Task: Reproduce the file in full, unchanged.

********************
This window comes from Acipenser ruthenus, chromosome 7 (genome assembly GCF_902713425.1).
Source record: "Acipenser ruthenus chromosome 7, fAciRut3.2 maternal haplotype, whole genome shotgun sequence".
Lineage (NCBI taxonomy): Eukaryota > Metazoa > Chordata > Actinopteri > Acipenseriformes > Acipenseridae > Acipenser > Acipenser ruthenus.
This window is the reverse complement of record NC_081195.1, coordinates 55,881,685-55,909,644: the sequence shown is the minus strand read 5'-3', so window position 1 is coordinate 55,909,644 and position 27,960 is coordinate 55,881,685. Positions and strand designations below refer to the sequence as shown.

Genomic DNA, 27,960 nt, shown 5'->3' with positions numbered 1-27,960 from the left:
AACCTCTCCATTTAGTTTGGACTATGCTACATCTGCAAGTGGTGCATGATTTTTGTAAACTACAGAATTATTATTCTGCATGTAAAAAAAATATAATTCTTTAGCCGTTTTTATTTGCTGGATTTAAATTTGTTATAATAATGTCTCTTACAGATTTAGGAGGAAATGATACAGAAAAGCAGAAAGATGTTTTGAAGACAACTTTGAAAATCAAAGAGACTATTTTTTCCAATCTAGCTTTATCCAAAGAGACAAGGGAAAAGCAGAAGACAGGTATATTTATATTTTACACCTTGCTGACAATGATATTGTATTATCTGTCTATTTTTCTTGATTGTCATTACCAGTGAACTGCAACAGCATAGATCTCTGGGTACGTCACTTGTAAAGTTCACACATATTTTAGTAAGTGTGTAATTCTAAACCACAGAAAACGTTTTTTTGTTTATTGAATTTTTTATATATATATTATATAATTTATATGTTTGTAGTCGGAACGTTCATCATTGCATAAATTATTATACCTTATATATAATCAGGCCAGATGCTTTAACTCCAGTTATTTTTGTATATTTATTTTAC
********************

This window comes from Acipenser ruthenus, chromosome 7 (genome assembly GCF_902713425.1).
Source record: "Acipenser ruthenus chromosome 7, fAciRut3.2 maternal haplotype, whole genome shotgun sequence".
Lineage (NCBI taxonomy): Eukaryota > Metazoa > Chordata > Actinopteri > Acipenseriformes > Acipenseridae > Acipenser > Acipenser ruthenus.
This window is the reverse complement of record NC_081195.1, coordinates 55,881,685-55,909,644: the sequence shown is the minus strand read 5'-3', so window position 1 is coordinate 55,909,644 and position 27,960 is coordinate 55,881,685. Positions and strand designations below refer to the sequence as shown.

Genomic DNA, 27,960 nt, shown 5'->3' with positions numbered 1-27,960 from the left:
AACCTCTCCATTTAGTTTGGACTATGCTACATCTGCAAGTGGTGCATGATTTTTGTAAACTACAGAATTATTATTCTGCATGTAAAAAAAATATAATTCTTTAGCCGTTTTTATTTGCTGGATTTAAATTTGTTATAATAATGTCTCTTACAGATTTAGGAGGAAATGATACAGAAAAGCAGAAAGATGTTTTGAAGACAACTTTGAAAATCAAAGAGACTATTTTTTCCAATCTAGCTTTATCCAAAGAGACAAGGGAAAAGCAGAAGACAGGTATATTTATATTTTACACCTTGCTGACAATGATATTGTATTATCTGTCTATTTTTCTTGATTGTCATTACCAGTGAACTGCAACAGCATAGATCTCTGGGTACGTCACTTGTAAAGTTCACACATATTTTAGTAAGTGTGTAATTCTAAACCACAGAAAACGTTTTTTTGTTTATTGAATTTTTTATATATATATTATATAATTTATATGTTTGTAGTCGGAACGTTCATCATTGCATAAATTATTATACCTTATATATAATCAGGCCAGATGCTTTAACTCCAGTTATTTTTGTATATTTATTTTAC